A lot of things went wrong during my semester abroad in Shanghai, China. Specifically with the living abroad part of studying abroad (the academic part is another blog altogether). Some of these mishaps didn’t really have an upside. When I couldn’t find my brand of dry shampoo, for example, there was no miraculous Chinese alternative ... I just used baby powder. But most disasters shook out OK, like when my favorite Korean fried rice place closed earlier than expected and I bought dinner from a nearby food stand I’d have never tried otherwise. It was about 8 kuai cheaper and the best fried rice I’ve ever had, bar none.
All told, these situations led me to try, taste, explore and experience things that I may not have otherwise — and to grow in ways that were never on my agenda.
The first thing that I did when I got to Seoul, South Korea, for my monthlong independent research project — funded by the College’s Lynk curriculum-to-career initiative — was miss my bus stop.
As I clicked the “Launch Project Now” button, the Kickstarter website for my creation went live. I sat back in my chair and thought about how my journey to this moment — the launch of my ZIRUI Go Case — all started.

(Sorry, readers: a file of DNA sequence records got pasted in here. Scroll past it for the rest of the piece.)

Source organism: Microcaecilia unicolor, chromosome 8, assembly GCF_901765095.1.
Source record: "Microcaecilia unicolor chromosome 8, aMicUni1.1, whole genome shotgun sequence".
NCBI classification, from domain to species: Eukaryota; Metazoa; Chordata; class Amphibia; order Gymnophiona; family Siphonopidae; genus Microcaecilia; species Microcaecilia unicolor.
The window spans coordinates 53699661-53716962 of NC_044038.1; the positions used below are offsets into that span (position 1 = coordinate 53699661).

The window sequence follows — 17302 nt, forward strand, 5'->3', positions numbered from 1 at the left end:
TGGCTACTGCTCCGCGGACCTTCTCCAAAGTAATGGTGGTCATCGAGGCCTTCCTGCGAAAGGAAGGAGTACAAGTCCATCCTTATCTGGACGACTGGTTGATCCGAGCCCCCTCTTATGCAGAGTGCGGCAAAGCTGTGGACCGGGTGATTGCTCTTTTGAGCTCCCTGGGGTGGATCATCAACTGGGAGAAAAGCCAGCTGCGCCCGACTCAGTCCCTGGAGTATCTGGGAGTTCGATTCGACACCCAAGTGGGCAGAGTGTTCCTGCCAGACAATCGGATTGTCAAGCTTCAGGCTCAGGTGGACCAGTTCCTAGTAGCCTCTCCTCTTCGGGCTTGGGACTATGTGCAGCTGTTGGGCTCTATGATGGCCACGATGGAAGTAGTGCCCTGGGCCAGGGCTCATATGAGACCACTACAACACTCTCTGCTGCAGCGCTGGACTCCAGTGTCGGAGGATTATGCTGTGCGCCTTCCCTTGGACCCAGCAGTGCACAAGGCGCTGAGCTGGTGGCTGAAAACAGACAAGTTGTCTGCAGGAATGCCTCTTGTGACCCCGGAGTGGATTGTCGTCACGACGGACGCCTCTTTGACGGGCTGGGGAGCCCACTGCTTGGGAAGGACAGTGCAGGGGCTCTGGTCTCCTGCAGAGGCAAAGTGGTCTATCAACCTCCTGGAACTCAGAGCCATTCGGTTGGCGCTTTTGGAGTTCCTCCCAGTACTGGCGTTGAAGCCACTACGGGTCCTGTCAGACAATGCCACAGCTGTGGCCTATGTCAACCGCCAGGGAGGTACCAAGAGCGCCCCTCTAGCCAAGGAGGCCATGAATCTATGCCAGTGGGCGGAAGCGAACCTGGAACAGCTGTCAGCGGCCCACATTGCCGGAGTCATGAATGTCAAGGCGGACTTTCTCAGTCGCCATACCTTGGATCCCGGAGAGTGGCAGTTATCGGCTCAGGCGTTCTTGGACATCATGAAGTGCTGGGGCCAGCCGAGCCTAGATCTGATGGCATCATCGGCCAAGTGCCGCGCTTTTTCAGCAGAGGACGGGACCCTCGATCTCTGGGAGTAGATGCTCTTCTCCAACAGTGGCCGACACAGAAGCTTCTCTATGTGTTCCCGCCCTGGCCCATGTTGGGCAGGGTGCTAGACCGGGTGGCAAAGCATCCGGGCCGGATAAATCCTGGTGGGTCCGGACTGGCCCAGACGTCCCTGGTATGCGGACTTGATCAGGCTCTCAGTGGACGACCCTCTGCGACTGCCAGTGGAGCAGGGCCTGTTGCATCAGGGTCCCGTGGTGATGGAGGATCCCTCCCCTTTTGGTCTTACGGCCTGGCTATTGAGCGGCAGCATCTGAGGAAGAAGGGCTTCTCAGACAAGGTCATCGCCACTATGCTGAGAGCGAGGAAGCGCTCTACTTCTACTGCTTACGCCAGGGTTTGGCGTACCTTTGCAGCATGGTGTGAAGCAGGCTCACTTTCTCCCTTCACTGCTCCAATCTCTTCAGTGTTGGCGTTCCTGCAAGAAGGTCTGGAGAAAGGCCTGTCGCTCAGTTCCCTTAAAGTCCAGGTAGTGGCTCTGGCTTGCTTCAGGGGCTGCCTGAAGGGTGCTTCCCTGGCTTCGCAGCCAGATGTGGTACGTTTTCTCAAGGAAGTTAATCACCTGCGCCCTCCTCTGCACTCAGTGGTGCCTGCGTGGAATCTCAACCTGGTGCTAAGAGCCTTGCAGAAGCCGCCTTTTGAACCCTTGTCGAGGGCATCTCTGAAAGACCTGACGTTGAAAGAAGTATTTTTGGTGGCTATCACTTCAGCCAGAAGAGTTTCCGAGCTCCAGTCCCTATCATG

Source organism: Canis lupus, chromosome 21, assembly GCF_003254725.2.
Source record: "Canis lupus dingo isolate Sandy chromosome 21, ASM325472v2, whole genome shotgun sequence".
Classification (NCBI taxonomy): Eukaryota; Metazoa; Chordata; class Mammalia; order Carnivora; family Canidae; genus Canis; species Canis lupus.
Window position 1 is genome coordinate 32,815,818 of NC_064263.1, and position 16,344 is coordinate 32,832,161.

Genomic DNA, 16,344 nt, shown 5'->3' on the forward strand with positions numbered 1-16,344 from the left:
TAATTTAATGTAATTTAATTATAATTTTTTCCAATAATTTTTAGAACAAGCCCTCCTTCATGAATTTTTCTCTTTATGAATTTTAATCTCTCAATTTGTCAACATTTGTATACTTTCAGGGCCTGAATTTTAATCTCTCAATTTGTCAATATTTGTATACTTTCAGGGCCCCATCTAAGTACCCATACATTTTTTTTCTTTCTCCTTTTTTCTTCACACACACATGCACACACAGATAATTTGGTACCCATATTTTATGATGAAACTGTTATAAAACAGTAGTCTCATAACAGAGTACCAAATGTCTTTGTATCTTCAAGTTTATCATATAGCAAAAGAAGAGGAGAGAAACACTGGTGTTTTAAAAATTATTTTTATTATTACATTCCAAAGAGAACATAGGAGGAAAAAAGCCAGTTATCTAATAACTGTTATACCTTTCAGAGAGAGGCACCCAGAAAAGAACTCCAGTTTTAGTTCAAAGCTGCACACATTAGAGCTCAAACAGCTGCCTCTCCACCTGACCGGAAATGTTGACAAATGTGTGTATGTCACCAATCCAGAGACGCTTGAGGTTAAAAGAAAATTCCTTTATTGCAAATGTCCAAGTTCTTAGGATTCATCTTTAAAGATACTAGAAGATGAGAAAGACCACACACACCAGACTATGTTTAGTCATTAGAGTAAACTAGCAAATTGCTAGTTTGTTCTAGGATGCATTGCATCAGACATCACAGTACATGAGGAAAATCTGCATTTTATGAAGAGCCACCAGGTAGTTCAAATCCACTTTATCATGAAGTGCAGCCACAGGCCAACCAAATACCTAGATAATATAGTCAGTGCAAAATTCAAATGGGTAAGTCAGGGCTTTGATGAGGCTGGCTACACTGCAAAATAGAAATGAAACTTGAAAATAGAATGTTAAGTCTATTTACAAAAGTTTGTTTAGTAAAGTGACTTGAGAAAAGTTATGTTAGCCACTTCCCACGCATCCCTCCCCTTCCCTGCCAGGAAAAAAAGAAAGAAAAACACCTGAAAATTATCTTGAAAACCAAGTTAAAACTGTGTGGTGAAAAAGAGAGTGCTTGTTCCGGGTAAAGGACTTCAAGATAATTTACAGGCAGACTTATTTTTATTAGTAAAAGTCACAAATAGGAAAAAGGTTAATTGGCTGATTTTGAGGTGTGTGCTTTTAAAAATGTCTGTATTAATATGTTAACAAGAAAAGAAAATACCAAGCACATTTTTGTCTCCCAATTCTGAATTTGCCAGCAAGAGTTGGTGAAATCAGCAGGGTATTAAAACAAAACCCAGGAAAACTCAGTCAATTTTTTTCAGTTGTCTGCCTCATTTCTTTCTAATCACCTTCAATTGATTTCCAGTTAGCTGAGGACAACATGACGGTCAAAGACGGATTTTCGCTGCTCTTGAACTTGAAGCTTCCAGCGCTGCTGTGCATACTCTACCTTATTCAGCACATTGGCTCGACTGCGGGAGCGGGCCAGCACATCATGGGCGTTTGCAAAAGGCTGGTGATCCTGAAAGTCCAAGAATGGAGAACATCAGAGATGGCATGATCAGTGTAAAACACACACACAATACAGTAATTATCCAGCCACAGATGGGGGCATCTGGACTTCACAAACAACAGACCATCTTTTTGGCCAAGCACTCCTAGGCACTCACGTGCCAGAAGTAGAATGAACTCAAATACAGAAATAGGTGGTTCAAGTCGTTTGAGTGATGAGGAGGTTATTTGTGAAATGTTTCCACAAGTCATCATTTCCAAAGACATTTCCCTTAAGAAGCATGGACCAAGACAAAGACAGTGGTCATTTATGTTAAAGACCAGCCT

As a child, spinning on an office chair at my dad’s desk, I discovered the power of digital technology. Playing “Myst” and other computer games transported me to another world: an awe-inspiring journey with nooks and crannies, ready to be explored.
As a visual learner, I also spent a lot of my childhood exploring museums and making art. Coupled with my interest in history and the humanities, I found the decision to attend a liberal arts college to be an easy one.
My Mount Holyoke journey began with a jolt: culture shock. Followed by waves and pangs: homesickness.
I endured a 22-hour flight — my first solo intercontinental journey — and arrived in a country that my Nigerian parents and I knew mainly from maps and news stories. Where I had no parents to move me into my first residence hall room or help me adjust to foods so radically different from what I’d eaten all my life. Where I soon met 2,200 strangers who would become the closest thing I had to family in this new land.
My journey wrapped up with emotions cut from a much different cloth — pride, appreciation, awe, excitement, connections — as fittingly symbolized by the College’s Stoling ceremony.